How to prepare for a police promotion oral board

A police officer's job is challenging, and a supervisor's job can be even more challenging. Officers are typically only promoted after competitive testing. The promotional exam includes a written section that tests an officer's ability to think analytically and use deductive reasoning. It also includes an oral examination before a three-member police board. The oral test measures knowledge, skills, integrity and abilities required for leadership as well as verbal skills and personal appearance. Officers prepare for the police promotion orals by knowing how the oral exam works---including what factors and knowledge are rated---and preparing for the questions.

Polish your image. The police board will watch you from the moment you walk into the examination room to see if you look like someone who could lead fellow officers. Look closely at officers who were promoted at your station during the last exams and compare your look with theirs. Cut your hair, cover your tattoo, wear a clean, starched uniform and carry yourself with pride.

Review police rules and procedures. You are likely to be asked situational procedure, requiring a step-by-step answer straight out of police training manuals. Consider taking a review course if you find it difficult to organise your materials. Look for courses on the internet or ask officers who were previously promoted for recommendations. Some review courses use questions used on previous oral exams. Be aware, however, that your city and your board of questioners dictate the type of questions asked.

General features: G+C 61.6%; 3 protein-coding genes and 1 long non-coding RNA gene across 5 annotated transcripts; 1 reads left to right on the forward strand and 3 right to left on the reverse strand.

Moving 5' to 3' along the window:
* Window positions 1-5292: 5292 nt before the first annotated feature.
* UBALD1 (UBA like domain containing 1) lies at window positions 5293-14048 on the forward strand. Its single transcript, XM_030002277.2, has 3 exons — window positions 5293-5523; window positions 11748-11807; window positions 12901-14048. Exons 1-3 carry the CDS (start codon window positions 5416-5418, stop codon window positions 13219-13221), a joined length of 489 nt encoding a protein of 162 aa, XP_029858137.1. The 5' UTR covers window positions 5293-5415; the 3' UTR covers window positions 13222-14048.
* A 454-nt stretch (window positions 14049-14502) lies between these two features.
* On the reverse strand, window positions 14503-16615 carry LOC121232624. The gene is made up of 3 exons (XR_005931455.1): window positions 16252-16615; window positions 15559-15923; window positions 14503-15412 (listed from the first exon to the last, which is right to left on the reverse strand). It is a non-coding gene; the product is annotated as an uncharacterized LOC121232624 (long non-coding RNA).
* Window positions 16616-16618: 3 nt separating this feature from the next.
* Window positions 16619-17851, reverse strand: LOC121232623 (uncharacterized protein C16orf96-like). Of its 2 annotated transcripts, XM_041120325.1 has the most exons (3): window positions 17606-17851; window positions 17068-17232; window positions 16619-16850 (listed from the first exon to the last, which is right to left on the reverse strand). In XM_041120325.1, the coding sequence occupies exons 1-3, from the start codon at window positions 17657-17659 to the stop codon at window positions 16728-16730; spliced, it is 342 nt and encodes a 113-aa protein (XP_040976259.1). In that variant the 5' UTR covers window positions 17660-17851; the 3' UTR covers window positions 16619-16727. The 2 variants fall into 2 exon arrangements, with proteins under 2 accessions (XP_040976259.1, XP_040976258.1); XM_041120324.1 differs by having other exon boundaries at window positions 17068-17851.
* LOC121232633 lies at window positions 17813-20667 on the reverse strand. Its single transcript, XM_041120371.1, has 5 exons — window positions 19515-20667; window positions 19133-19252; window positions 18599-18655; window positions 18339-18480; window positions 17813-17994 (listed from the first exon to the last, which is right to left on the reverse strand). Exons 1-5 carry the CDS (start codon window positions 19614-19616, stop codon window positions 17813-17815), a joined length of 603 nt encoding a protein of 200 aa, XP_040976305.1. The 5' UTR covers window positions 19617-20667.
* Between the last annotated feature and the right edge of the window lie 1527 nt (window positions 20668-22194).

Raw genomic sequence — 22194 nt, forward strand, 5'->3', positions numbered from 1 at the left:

Practice oral delivery. While the police board will note the completeness of your answers to their questions, they will also judge the manner in which you respond. Practice looking people in the eye when talking to them, speaking moderately and clearly in good English, using in complete sentences. Avoid fidgeting, slumping or looking out the window. Watching yourself in the mirror is good practice.

Prepare a shortlist of your good qualities; sometimes promotion boards ask candidates to list their best attributes. Put together an honest list and speak with modesty and candour. Practice what you would say about your worst traits, too; choose qualities that could also be considered positive attributes, like compulsive honesty.

Keep in mind the factors on which the police board rates you. According to Dr. Larry F. Jetmore, former police academy lecturer and SWAT team commander, the board grades you from 40 to 100 in each of the following categories: appearance, alertness and self-confidence, interest and attitude, problem-solving, responsibility and maturity, working relationships and job knowledge. Identify your weak points and practice hard on the days before the exam.

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